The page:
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Super Stimulus for Residential Housing Market

Super Stimulus for Residential Housing Market

Published on April 20, 2018 by Patricia MonemvasitisPatricia Monemvasitis

Super Stimulus for Residential Housing Market

The new financial year is on the horizon, and for those of you considering entering the housing market for the first time, or downsizing to a lower cost residence, it may be worth noting the “Super Housing Measures” announced in the last Federal Budget, and passed by Parliament in December 2017, take effect from 1 July 2018.

A) First Home Super Saver Scheme

Home ownership is falling out of reach for many younger Australians…. difficulty saving a deposit is a key barrier to getting into the market. That’s why the changes contained in this bill are essential and why we need to act now.” – Michael Sukkar MP, second reading speech.

The Government will assist first home buyers who, from 1 July 2018, may draw up to $30,000 each from voluntary contributions they have made to their superannuation since 1 July 2017 to put towards the purchase of residential property.

Some key points to consider include:

  1. Only voluntary contributions to superannuation can be accessed (compulsory amounts contributed by your employer are not able to be accessed);
  2. Non-concessional (after-tax) contributions may be accessed in full however only 85% of concessional (pre-tax) contributions may be accessed;
  3. A maximum of $15,000 contributed from any one financial year, up to a total amount of $30,000, may be accessed;
  4. Released amounts must be shown on your next tax return and will be taxed at your marginal rate less 30%; and
  5. Couples, siblings or friends can each access their own eligible contributions to purchase the same property.

B) Downsizing Contributions into Superannuation

 “This will help free up housing stock, in particular larger homes, for younger families by reducing barriers to older Australians downsizing form homes that no longer meet their needs.” – Michael Sukkar MP, second reading speech.

The Government is also hoping that allowing people aged 65 and older to make a tax exempt non-concessional one-off contribution of up to $300,000 to their superannuation from the proceeds of selling their residential home will increase the marketable stock of larger houses.

There are a significant number of conditions restricting eligibility, including:

  1. You are at least 65 years old;
  2. You have not previously made a downsizing contribution into superannuation;
  3. The contract of sale was exchanged on or after 1 July 2018;
  4. Your home was owned by you or your spouse for 10 years or more prior to the sale;
  5. Your home is in Australia and is not a caravan, houseboat or other mobile home;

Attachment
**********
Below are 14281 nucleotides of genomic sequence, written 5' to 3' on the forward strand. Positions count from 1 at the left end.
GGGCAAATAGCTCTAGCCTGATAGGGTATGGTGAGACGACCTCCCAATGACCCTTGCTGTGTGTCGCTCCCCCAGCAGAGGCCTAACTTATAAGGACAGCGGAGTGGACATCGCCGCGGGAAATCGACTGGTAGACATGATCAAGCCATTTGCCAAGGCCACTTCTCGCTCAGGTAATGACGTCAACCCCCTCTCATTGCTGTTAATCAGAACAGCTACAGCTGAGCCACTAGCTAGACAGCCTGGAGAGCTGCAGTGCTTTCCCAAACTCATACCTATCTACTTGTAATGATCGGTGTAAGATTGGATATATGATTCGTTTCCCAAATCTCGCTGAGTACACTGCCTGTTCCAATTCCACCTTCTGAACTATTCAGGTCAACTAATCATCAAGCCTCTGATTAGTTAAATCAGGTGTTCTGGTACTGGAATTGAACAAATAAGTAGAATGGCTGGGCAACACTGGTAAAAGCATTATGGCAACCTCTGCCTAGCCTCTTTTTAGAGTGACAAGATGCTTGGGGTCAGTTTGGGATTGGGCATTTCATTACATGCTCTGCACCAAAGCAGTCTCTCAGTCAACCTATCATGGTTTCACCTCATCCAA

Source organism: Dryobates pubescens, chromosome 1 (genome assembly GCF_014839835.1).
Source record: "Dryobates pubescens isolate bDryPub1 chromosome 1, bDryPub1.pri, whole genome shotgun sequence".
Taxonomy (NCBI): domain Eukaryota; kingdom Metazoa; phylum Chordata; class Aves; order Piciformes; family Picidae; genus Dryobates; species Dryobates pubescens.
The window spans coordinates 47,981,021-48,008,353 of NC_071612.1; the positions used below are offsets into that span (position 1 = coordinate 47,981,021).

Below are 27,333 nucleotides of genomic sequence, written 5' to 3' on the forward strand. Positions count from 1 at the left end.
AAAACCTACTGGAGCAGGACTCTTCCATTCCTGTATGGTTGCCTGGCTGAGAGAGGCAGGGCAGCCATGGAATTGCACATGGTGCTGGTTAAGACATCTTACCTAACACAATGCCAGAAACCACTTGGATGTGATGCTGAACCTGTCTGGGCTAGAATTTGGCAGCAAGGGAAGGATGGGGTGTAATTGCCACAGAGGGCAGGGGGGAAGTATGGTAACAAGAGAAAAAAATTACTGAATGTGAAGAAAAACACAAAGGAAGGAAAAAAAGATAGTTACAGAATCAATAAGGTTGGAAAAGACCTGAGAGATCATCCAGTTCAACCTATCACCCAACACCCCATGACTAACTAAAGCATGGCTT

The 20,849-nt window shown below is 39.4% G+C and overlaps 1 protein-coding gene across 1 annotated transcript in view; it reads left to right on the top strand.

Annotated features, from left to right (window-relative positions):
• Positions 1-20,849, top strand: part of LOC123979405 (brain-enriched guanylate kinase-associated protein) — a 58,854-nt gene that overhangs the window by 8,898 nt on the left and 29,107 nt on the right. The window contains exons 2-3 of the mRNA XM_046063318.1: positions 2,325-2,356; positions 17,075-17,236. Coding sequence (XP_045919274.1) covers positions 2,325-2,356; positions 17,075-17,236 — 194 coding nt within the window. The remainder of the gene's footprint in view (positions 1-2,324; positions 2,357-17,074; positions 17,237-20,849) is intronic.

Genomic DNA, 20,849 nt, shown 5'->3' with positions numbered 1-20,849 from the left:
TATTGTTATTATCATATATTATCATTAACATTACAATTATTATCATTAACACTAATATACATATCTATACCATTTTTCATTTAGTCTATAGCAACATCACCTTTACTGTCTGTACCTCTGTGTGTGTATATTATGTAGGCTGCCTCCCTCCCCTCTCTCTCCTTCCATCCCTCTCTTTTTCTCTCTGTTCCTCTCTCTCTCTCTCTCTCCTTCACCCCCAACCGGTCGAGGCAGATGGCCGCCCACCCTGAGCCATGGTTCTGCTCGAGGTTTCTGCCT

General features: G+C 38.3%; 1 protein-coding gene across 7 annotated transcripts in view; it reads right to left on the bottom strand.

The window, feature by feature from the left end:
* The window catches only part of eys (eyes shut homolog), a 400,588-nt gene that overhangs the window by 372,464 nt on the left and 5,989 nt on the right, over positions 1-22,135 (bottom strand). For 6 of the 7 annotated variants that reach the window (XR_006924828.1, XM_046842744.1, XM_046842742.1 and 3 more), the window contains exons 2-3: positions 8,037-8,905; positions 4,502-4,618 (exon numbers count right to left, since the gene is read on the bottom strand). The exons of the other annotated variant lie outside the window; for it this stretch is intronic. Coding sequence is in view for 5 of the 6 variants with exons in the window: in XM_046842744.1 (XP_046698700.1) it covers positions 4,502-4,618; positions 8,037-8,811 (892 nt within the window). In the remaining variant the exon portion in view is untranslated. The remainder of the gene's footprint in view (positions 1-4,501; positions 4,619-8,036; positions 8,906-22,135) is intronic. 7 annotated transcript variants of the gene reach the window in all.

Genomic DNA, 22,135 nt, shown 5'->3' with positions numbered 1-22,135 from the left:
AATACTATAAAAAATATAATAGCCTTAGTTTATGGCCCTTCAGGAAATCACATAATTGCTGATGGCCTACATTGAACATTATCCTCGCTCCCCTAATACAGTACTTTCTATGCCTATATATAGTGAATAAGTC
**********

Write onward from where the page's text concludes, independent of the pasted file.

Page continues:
6. Your home at least partially satisfies the main residence exemption test (the same test that is used to determine capital gains tax liability for post-CGT assets), without regard to whether your home is a pre- or post-CGT asset;
  7. Your downsizer contribution is preceded or accompanied by the requisite form;
  8. You make your downsizer contribution within 90 days of receiving the proceeds of sale; and
  9. Each eligible seller of the same property is entitled to make a downsizing contribution provided (individual and total) contributions do not exceed the (individual and total) sale proceeds.

For those that pass the eligibility criteria, it is worth noting that your downsizer contribution:

  1. is not a non-concessional contribution;
  2. will not count towards your contributions caps;
  3. will count towards your transfer balance cap but can still be made if your total super balance greater than 1.6 million; and
  4. is not tax deductible and will be taken into account for determining eligibility for the age pension.

It remains to be seen whether this scheme provides incentive enough to entice more potential downsizers into the market.

C) Possible Market Implications

An assumption underpinning the logic of these measures seems to be that the price of larger “family homes” will fall as more willing sellers enter the market, and younger families will be in an improved position to buy them.

This logic appears to not only overlook the impact property investors might have by soaking up this unlocked housing stock, but also the financial capacity of potential first home buyers to afford to make voluntary superannuation contributions of any meaningful magnitude (let alone set aside further savings for the rest of their deposit).

Full details of these schemes can be found on the ATO website.

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